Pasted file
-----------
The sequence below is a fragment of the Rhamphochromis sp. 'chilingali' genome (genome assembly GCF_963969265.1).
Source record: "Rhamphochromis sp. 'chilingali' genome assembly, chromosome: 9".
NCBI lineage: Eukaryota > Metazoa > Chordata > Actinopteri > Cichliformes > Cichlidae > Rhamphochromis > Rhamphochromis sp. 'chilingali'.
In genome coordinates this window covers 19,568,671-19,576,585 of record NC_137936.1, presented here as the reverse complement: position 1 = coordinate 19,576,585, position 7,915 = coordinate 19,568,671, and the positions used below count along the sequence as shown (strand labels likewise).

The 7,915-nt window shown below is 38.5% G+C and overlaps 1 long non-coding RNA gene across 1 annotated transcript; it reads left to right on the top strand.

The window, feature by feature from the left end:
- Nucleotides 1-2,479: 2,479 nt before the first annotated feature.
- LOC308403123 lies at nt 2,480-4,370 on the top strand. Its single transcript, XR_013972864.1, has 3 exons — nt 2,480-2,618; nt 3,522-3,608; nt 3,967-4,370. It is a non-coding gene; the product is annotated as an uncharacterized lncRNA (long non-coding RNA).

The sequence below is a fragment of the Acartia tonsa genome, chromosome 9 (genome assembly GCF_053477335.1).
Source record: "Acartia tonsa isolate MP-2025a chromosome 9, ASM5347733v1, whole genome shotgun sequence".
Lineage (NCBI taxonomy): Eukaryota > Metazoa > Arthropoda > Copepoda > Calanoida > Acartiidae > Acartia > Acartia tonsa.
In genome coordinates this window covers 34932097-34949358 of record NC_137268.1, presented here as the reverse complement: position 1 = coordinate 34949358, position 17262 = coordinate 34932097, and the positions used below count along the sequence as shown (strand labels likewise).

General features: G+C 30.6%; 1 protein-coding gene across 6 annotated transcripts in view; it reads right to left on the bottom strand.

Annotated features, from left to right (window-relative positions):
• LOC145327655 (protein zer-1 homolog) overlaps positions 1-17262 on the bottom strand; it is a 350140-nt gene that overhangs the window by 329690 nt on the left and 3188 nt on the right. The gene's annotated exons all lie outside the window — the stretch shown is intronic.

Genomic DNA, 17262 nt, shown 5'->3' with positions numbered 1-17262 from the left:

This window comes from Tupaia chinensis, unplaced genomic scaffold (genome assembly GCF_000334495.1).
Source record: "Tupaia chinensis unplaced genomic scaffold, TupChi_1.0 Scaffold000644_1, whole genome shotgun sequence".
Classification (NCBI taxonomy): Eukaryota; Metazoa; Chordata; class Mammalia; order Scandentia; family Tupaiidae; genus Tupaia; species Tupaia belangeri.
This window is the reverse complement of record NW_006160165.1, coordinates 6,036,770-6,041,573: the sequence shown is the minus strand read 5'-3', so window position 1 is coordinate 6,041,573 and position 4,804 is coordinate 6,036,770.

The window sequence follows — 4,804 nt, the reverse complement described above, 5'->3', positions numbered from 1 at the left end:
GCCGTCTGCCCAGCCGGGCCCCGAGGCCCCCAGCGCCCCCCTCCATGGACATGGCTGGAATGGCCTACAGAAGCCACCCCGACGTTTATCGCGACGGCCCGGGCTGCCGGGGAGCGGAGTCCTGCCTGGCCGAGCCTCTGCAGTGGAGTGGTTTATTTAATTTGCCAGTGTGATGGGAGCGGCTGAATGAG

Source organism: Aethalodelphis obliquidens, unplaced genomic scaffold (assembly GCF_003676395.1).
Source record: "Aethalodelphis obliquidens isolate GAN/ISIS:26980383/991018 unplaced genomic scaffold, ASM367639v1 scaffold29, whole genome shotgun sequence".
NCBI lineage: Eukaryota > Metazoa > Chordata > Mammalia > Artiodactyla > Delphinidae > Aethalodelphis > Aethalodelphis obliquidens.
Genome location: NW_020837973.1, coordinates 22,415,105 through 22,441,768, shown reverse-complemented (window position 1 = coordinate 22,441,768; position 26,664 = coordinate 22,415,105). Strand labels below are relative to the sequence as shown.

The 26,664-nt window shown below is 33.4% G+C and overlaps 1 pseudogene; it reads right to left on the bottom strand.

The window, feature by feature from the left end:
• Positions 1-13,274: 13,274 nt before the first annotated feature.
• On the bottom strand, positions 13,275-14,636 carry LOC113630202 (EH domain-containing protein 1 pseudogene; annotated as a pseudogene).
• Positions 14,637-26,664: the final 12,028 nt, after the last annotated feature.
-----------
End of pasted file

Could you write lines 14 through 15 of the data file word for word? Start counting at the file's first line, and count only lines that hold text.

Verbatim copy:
Annotated features, from left to right (window-relative positions):
• LOC145327655 (protein zer-1 homolog) overlaps positions 1-17262 on the bottom strand; it is a 350140-nt gene that overhangs the window by 329690 nt on the left and 3188 nt on the right. The gene's annotated exons all lie outside the window — the stretch shown is intronic.